UCSD Healthcare Enters PET Partnership

State-of-the-art Positron Emission Tomography (PET) patient imaging services are now available at the University of California, San Diego Center for Molecular Imaging. This PET center, operated by UCSD Healthcare and Molecular Imaging Corporation (MIC), is located on Sorrento Valley Road. UCSD radiology faculty will provide all clinical patient support services, and MIC will manage the business operations of the center.

“The PET scanner detects regions with heightened metabolic activity characteristic of a malignant tumor with high accuracy and specificity,” said William G. Bradley, M.D., Ph.D., Chairman and Professor of Radiology at UCSD School of Medicine. “PET shows the tumor’s size and location in the body. With state of the art image fusion technology, the PET abnormality can be placed on a high resolution CT or MRI study, allowing a more sensitive and specific diagnosis. In the heart, PET provides the highest degree of accuracy in imaging blood flow to the heart muscle and in determining myocardial viability. The PET scanner is also useful in observing the hypo-metabolic activity in the brain that is indicative of functional disorders such as Parkinson’s and Alzheimer’s disease.”

While most conventional imaging procedures provide anatomical information, PET displays metabolic and functional characteristics of disease. Currently, this is especially useful in both initially diagnosing cancer and, in the later stages of disease, detecting the extent of tumors spread throughout the body.

To detect malignancy, the patient is first injected with a sugar compound, fluorodeoxyglucose (FDG), which is tagged with a radioisotope. The supine patient is then moved through the donut-shaped scanner in a process that takes from 30-45 minutes.

Malignant cells utilize sugar more quickly than normal cells, so the scan detects “hot spots” of FDG metabolism, indicating the presence of cancer, including evidence of recurrence or spread that may not be detected using other methods. This is important for staging of cancer, detecting early metastasis, and also for establishing non-invasively whether a lesion appears to be benign or malignant. For example if an X-ray shows a nodule on the lung, a PET scan with a high uptake of FDG in the nodule would be highly suspicious for malignancy.

Carl Hoh, M.D., UCSD Healthcare's Chief of Nuclear Medicine and a pioneer in PET imaging.

“PET is a new way to do clinical imaging,” said Carl Hoh, M.D., UCSD Healthcare’s Chief of Nuclear Medicine and a pioneer in PET imaging. “Since the days of the microscope we’ve focused on visualizing the structure of cells and tissue. With PET, we can not only visualize the biochemistry in tissues, but also quantify the biochemical reaction rates non-invasively, which adds a whole new dimension to the practice of medicine.”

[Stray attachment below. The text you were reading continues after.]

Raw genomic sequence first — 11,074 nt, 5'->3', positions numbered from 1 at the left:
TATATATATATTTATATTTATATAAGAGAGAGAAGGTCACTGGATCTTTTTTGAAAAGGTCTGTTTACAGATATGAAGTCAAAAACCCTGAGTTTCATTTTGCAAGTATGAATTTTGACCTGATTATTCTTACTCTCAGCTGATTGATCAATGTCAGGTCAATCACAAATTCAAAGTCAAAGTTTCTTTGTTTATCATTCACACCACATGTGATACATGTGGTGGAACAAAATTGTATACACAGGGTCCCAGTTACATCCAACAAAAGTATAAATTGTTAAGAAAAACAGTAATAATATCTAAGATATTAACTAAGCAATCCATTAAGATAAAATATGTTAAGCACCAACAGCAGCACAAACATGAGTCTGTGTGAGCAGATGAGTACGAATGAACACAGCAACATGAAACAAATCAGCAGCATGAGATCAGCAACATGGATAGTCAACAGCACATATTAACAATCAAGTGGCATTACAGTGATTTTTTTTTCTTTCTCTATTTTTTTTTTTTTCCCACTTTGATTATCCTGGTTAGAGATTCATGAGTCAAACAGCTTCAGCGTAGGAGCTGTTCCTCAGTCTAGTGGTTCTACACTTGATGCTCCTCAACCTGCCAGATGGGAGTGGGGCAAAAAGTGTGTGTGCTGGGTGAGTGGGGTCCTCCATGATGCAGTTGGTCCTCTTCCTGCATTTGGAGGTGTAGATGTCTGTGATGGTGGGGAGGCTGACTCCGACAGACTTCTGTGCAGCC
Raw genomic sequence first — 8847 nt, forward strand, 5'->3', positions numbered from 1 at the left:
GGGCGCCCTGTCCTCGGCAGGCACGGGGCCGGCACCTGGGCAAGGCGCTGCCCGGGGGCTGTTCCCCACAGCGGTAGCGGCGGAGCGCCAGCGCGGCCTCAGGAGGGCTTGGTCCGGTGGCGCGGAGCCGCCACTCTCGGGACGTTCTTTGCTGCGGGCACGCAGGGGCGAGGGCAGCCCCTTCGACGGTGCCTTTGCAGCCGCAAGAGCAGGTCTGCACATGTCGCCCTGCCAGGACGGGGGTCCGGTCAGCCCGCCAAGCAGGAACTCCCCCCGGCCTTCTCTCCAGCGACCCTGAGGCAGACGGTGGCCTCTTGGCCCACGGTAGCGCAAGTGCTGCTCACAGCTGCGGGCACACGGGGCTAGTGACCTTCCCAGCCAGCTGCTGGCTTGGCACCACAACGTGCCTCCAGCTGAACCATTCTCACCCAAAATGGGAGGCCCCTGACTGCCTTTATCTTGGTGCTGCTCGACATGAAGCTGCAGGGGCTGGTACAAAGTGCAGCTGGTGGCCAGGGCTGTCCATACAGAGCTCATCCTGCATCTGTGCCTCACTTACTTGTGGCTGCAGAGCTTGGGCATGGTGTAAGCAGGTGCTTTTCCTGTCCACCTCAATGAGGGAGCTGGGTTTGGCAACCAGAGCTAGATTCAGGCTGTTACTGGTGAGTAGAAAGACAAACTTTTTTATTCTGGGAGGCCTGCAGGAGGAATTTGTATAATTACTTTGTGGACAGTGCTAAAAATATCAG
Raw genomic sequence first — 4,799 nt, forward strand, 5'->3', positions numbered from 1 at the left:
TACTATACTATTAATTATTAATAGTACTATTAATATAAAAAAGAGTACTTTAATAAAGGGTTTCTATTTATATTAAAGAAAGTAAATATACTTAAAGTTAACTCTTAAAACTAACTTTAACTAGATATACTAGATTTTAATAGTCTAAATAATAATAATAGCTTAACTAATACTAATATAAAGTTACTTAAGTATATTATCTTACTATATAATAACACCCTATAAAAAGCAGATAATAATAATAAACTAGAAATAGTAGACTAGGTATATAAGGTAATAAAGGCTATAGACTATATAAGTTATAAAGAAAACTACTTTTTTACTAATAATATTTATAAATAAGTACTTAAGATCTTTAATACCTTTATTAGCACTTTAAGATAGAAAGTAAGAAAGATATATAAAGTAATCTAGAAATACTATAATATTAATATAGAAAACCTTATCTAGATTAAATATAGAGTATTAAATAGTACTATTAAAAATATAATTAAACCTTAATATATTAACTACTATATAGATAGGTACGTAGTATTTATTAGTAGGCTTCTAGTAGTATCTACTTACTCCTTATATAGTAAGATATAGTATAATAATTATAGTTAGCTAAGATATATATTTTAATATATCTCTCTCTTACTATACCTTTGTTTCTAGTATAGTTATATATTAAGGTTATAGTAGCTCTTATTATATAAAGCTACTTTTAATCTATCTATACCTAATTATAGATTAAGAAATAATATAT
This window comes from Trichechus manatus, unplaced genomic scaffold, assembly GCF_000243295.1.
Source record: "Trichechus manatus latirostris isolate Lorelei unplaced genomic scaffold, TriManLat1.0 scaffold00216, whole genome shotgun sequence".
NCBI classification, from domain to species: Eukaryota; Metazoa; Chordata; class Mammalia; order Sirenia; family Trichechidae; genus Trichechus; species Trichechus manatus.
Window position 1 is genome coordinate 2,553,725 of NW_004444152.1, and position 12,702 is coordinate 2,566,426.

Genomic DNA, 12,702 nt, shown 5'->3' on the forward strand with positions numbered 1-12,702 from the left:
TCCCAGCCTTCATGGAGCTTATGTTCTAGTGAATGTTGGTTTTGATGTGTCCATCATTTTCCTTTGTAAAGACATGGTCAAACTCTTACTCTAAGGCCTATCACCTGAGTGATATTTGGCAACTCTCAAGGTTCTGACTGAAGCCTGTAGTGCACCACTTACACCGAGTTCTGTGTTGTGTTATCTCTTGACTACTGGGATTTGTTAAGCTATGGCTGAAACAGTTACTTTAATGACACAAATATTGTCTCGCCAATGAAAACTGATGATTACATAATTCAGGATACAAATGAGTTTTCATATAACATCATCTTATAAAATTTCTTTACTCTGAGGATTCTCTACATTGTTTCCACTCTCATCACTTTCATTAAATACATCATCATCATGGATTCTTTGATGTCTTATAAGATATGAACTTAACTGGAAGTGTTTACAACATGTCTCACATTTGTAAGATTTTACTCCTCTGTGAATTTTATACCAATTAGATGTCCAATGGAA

Hoh was a member of the UCLA team that developed the original programs expanding PET application from brain scanning to whole-body imaging. Whole body PET imaging has been approved for the staging of a variety of cancers: Non-small cell lung, Colon, Breast, Esophageal, Melanoma, Head & Neck, Thyroid, and Lymphoma.

He also streamlined the data delivery process so that results are available almost immediately following completion of the scan, instead of several hours later. When UCSD’s PACS is completed by the end of the year, all UCSD physicians will have convenient access to PET studies from any web-linked computer in the system.

Hoh’s own research efforts currently focus on refining PET to monitor the effects of therapy and provide early feedback to the physician regarding whether the treatment is working or not.

“Instead of relying on tumor shrinkage to a gauge response to therapy, we can actually measure the change in the tumor metabolism rate,” he said. “This gives us an early indication of the effect of the drug. If the treatment is effective, there will be a change in the biochemistry of the tumor before we see a change in the size of the tumor.”

This has already proven to be useful in monitoring breast cancer patients; Hoh is working on monitoring other cancers as well.

PET also has application in the diagnosis of heart disease, particularly in detecting the presence of viable tissue following myocardial infarction.

MIC also manages a cyclotron housed in the facility. The cyclotron produces the FDG utilized in PET scanning/molecular imaging. As research progresses and new radioisotopes are developed for use in cardiac, neurological and other applications, they will be produced on site. Some PET isotopes decay very rapidly so having an on-site cyclotron is important.

“The addition of the cyclotron will offer significant benefits for our physician and hospital customer base in Southern California,” said Paul Crowe, President and CEO of MIC.

UCSD and MIC plan to upgrade the current PET scanner to a PET/CT in the near future, and add a MicroPET imaging system for clinical research to serve the needs of San Diego’s research and biotechnology companies.

For information about the facility or to arrange an appointment, call 858-458-9150.

The Centers for Medicare & Medicaid Services covers PET scan diagnosis, staging, restaging and/or evaluation in the following disease areas:

  1. Non Small Cell Lung Cancer
  2. Colorectal Cancer
  3. Melanoma
  4. Lymphoma
  5. Head & Neck Cancer
  6. Esophageal Cancer
  7. Thyroid Cancer
  8. Breast Cancers
  9. Refractory Seizures
  10. Myocardial Viability
  11. Myocardial Perfusion

News Media Contact:
Leslie Franz
619-543-6163 lfranz@ucsd.edu

UCSD Health Sciences Communications HealthBeat: http://health.ucsd.edu/news/